Sloppy, inconsistent play from Bengals' offense bothers Hue Jackson

CINCINNATI -- Hue Jackson left the Cincinnati Bengals' practice fields Tuesday afternoon fuming.

Upset over sloppy, inconsistent play from his players, the offensive coordinator had only one thing on his mind: making fixes.

As the Bengals opened this week's joint practices with the New York Giants, bad snaps, dropped passes, fumbled carries and penalties marred the day for Cincinnati's offense. The collective performance was a step back from where Jackson's unit had been trying to progress entering Friday's preseason opener.

"We're just not going to stand for that. That's unacceptable," Jackson said. "We've got to get it fixed."

Although clearly perturbed by some of the miscues the Bengals had, Jackson still felt no need to panic. While it may be running thin, his patience hasn't completely expired. After all, it's still the early stages of training camp, and the Sept. 13 regular-season opener at Oakland remains a little more than a month away.

"There's no wake-up call. It's practice," Jackson said. "These things are going to happen when you practice against other teams. These are unfortunate things, but these are learning moments so they don't happen when you really play. That's the key."

It wasn't all negative for Jackson on Tuesday, though. He was pleased by some of what the Bengals showcased in red zone drills late in the practice. He was particularly energized by the two scoring receptions A.J. Green had from Andy Dalton. Green opened those final exercises by putting a double move on a Giants cornerback before catching the pass as he crossed the plane of the goal line.

Green's next time up finished with a catch after he slipped past Giants safety and former Bengals defensive back Jeromy Miles.

"My expectation for the group is through the roof. And they know that," Jackson said of his offense. "We have to be that way all the time. We can't be slow starters, we have to be fast starters in everything that we do. We want to dictate to teams, and not have teams dictate to us."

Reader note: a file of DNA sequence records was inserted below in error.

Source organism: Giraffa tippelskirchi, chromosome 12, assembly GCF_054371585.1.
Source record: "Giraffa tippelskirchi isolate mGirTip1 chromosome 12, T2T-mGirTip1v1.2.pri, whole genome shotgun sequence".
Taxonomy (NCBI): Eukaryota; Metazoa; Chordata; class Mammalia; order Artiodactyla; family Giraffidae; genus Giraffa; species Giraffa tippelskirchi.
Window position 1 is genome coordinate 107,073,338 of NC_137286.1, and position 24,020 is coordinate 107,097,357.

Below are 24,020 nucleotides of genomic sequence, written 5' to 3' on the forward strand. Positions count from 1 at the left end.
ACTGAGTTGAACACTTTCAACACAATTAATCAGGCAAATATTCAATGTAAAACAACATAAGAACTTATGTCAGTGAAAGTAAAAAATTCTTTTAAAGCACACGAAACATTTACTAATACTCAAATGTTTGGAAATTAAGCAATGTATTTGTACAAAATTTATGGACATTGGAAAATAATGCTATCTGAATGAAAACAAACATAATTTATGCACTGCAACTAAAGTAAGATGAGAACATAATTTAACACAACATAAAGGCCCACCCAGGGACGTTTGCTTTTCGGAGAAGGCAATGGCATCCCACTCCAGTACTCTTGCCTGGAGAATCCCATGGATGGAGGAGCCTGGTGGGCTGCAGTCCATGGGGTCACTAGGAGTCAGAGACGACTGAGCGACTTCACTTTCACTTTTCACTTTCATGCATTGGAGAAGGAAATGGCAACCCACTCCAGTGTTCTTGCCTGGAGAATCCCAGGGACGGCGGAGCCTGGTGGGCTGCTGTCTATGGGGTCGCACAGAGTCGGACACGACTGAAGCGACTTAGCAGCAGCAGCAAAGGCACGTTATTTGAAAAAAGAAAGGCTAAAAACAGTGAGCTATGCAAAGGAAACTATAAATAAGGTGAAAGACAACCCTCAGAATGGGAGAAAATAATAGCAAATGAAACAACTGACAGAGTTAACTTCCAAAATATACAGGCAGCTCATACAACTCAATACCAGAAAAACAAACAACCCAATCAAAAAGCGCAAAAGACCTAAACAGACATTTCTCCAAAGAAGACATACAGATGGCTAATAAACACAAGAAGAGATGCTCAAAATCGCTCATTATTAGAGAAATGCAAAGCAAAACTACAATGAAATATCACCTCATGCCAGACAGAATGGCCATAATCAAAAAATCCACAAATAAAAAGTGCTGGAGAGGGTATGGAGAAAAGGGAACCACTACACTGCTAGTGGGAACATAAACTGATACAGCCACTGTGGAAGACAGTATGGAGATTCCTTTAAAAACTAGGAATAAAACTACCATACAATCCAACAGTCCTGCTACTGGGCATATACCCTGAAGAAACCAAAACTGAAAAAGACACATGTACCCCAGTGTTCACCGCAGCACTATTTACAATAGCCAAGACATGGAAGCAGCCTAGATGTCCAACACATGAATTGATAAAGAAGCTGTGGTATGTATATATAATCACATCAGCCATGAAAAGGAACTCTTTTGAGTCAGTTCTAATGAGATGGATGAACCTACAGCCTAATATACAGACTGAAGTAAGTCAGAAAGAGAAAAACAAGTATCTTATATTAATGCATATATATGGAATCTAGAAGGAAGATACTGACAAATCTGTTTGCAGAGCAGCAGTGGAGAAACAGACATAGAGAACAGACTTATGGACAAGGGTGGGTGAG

Here are a couple more observations from the practice:

  • While the Bengals' offense may have struggled, their defense -- namely the cornerbacks and safeties -- had good back-and-forth battles with the Giants' skill players. Cincinnati corner Adam Jones started off a set of one-on-one drills by breaking up a pass to New York's Preston Parker. On the very next play, Bengals fourth-year corner Dre Kirkpatrick jumped in front of another pass from Giants quarterback Eli Manning and sprinted back for a likely pick-six."'Pacman,' Kirkpatrick, both those guys are good at press coverage," Manning said. "We tried to throw a couple to get over the top. But we had to throw some back-shoulder balls. They were all pretty well contested. There was a completed one, but they covered a couple of them, as well. The one-on-ones, that was good for our one-on-one, just going against different corners and different techniques. There were a lot of contested throws and guys going for the ball. That's what you want."

  • After fights dominated storylines at other camps in recent days, civility ruled over Tuesday's joint practice. The Bengals and Giants kept their cool."Guys were still playing tough and guys were still getting aggressive," Kirkpatrick said, "but we knew the lines and limits to play."